General Cramér-von Mises, a helpful ally for transparent object inspection using deflection maps?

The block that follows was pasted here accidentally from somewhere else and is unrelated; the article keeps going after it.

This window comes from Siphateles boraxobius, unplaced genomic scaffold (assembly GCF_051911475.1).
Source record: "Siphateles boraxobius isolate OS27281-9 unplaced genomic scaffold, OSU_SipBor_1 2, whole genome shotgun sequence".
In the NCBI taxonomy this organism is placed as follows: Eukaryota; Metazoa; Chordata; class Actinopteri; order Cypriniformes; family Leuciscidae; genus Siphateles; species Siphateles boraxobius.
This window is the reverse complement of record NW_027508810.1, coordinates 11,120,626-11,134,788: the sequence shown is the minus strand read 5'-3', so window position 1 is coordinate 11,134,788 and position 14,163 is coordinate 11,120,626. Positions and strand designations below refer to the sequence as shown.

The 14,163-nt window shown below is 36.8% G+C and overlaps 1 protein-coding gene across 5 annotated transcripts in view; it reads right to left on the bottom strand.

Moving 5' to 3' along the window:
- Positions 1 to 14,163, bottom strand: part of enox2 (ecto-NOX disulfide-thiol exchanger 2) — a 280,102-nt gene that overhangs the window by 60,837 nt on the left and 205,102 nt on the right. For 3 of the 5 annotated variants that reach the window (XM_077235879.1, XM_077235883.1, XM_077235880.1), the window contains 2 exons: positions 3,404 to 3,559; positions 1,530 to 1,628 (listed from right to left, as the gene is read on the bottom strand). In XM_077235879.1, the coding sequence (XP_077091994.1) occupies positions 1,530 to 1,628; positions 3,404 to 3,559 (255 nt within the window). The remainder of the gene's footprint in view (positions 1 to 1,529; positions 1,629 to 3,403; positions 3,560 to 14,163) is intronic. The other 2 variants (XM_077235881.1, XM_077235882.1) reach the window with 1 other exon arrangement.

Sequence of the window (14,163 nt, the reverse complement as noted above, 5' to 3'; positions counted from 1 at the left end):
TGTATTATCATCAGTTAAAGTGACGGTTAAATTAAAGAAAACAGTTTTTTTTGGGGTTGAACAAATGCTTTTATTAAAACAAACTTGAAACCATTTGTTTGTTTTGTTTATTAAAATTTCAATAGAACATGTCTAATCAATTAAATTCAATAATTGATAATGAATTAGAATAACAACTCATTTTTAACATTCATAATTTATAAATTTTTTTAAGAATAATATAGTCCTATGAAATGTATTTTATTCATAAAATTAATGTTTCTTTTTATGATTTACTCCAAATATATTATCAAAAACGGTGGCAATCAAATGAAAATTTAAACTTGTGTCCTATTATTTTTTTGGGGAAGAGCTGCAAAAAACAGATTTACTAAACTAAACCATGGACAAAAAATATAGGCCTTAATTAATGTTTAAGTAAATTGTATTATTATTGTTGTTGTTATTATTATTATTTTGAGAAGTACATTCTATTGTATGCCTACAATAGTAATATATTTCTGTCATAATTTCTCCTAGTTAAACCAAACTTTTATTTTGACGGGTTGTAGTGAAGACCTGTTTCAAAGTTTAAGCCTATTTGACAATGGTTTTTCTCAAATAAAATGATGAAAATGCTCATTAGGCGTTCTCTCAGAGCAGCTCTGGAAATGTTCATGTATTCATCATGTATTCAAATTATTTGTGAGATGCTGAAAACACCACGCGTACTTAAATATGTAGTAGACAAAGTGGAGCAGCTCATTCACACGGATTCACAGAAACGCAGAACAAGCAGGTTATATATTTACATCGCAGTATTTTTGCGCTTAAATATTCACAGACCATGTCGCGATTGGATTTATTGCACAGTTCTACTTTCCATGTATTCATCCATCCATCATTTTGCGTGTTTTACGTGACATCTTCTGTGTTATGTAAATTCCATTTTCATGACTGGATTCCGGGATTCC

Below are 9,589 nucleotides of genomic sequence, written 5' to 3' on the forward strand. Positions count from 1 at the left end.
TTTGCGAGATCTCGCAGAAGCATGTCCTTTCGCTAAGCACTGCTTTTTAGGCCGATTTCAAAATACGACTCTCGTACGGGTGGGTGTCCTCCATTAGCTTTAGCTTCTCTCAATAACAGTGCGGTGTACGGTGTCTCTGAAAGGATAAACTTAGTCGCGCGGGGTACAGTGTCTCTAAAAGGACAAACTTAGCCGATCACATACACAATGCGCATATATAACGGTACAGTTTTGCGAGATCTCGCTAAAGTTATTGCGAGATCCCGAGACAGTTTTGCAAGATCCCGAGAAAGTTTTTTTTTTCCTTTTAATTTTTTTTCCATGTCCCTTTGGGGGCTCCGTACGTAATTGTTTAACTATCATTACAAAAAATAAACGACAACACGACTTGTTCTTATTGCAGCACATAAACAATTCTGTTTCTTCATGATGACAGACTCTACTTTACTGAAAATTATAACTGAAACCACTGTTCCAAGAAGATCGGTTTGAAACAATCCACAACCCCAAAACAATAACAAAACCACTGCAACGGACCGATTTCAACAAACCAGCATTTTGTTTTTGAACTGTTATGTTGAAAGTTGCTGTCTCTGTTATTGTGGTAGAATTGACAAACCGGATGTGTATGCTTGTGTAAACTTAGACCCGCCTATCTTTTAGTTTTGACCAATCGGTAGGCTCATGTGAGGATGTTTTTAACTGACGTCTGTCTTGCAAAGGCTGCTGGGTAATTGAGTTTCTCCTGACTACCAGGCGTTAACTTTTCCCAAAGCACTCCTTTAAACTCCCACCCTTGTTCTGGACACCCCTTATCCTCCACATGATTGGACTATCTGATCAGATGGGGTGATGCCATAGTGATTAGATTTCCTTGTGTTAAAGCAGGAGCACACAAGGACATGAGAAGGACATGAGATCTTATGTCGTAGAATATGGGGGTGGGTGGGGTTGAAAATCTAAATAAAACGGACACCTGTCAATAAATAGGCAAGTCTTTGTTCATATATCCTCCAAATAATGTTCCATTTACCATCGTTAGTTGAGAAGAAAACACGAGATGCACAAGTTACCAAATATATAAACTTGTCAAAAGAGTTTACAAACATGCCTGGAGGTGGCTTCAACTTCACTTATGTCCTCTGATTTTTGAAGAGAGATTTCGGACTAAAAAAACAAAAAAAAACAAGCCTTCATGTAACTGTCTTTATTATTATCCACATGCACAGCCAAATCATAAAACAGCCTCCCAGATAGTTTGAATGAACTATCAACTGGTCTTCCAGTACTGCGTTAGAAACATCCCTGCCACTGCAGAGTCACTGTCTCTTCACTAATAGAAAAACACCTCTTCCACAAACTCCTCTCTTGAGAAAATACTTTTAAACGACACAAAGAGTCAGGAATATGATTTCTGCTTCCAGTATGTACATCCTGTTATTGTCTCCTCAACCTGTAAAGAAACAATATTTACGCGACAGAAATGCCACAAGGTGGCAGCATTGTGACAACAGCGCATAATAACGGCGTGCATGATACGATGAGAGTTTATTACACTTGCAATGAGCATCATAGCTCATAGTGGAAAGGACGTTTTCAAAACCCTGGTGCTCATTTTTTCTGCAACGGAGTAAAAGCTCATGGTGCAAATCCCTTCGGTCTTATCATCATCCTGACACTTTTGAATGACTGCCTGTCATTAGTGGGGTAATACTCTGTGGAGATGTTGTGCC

Transparent materials are utilized in different products and have to meet high quality requirements, i.a., they have to be free from scattering defects. Such material defects are mainly manifested in changes of the direction of light transmitted through the object. Laser deflection scanners can acquire so-called four-dimensional light deflection maps conveying both, the spatial and angular information about captured light rays. In order to detect scattering defects, spatial discontinuities of the angular deflection distribution have to be extracted out of the deflection maps. This is necessary since the transparent object itself and possibly present scattering defects can deflect incident light rays into other directions. This contribution introduces a novel distance measure based on the generalized Cramér-von Mises distance that is suitable for comparing spatially adjacent deflection maps. The approach is evaluated by conducting experiments using both, simulated data and existing deflection maps acquired with a prototype of a deflection scanner. The results show, that the method is not as sensitive as the recently proposed earth mover's distance but might be able to yield spatially more accurate visualizations of scattering material defects.